Sahara Forest Project receives international endorsement

Annicken Vargel/Bellona

Publish date: December 15, 2009

Written by: Ola Innset

Translated by: Charles Digges

COPENHAGEN – The Sahara Forest Project, which aims for sustainable fresh water and food production from seawater, was presented today by Bellona, one of the participants in the project, at a side event at the UN climate summit that was attended by Former Norwegian Prime Minister and UN special climate envoy, Gro Harlem Brundtland.

Bellona is one of four partners in the Sahara Forest Project, which combines CO2 storage with the production of biomass and fresh water in desert areas. Today, a new feasibility study on the project was presented to the audience here in Copenhagen – and the hunt for funding is now underway.

Financing needed

“I believe the Sahara Forest Project deserves some form of public financing in addition to private financing to see if we can release the potential for food and clean water in arid areas of the world,” said Brundtland, “as well as increased production of clean energy and CO2 uptake through re-vegetation of the desert.”

Brundtland was one of the six panellists who debated the project after the presentation.. The discussion was led by Jose María Figueres, Costa Rica’s former president, head of the Global Observatory and a member of the Club de Madrid of former heads of democratic states.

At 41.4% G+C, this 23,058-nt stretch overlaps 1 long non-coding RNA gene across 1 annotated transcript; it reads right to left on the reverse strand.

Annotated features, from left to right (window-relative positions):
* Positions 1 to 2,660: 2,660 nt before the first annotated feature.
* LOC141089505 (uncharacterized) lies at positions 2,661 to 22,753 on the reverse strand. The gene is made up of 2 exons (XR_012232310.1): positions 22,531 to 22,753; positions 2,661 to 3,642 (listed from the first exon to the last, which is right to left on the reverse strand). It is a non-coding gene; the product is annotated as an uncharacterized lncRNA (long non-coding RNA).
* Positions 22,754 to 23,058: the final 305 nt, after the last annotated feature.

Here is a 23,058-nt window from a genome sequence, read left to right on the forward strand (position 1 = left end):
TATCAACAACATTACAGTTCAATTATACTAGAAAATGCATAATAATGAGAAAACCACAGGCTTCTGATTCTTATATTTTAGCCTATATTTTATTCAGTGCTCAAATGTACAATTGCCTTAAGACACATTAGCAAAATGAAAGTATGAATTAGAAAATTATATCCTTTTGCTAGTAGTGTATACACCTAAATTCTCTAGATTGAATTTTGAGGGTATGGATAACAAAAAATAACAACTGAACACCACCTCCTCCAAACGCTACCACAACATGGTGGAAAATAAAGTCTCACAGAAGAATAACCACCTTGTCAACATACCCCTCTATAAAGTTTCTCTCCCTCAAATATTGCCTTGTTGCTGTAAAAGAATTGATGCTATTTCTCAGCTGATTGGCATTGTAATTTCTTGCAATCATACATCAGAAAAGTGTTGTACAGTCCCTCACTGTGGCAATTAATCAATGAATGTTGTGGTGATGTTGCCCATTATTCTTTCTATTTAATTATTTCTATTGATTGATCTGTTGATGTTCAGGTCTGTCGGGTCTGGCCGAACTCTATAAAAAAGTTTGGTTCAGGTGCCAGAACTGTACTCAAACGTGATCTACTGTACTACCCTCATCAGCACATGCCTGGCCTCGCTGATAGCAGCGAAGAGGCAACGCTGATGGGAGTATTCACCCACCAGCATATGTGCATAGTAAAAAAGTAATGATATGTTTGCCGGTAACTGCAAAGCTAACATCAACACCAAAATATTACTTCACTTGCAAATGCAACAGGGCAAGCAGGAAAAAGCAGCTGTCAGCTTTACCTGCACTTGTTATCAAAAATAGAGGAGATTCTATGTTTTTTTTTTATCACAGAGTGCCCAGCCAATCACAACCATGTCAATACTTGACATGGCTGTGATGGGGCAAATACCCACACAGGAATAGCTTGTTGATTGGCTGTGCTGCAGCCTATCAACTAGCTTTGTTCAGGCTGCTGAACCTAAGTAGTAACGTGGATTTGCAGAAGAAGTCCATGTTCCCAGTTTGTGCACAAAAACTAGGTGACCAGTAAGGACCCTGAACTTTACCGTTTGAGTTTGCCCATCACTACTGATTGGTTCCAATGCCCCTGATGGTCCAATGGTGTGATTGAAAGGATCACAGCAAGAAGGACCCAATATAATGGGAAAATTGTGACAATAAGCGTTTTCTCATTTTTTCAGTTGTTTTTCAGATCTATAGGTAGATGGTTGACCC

Restorative growth

As Brundtland launched the concept of “sustainable development” in the UN report “Our Common Future” in 1987, so was launched the concept of “restorative growth” with the Sahara Forest Project.”  

In Caesar’s time, there were forests in the Sahara,” said Michael Pawlyn of Exploration Architecture, one of the other four partners in the project. “Previously agriculture spread to use up the world’s resources, but by imitating many of nature’s processes, we can drive the agriculture while rebuilding nature.”


Pawlyn was central to building the Eden Project in England and is one of the world’s pre-eminent experts of sustainable architecture and bio-mimesis, the imitation of nature.

The other to partners from outside Bellona are the engineering firm Max Fordham, and SeaWater Greenhouse, which is behind the invention of the same name. This is a greenhouse that converts salt water to fresh water, and is a central part of the Sahara Forest Project.


The Sahara Fresh Project is briefly off producing biomass in the desert using only salt water. The facility also includes solar panels and biomass can be used to produce both electricity and food while the humidity around the planet will lead to new vegetation growing on the desert landscape. The plant will also produce fresh water, and provide much needed jobs in poor nations.

Download information on the Sahara Forest Project here.

Valuable idea

“This idea is valuable in the times of a hot overcrowded plant that must decarbonise quickly. The Sahara Project has all the right elements and deserves much attention,” said Olav Kjørven of the United Nations Development Programme (UNDP) during the panel debate.

Others who participated in the debate were the Global Humanitarian Fund’s Martin Frick, Paul Simpson of CDP Water Disclosure, Rawya Mansour from Ramsco, and Bellona President Hauge.

See a video of the presentation and panel discussion here.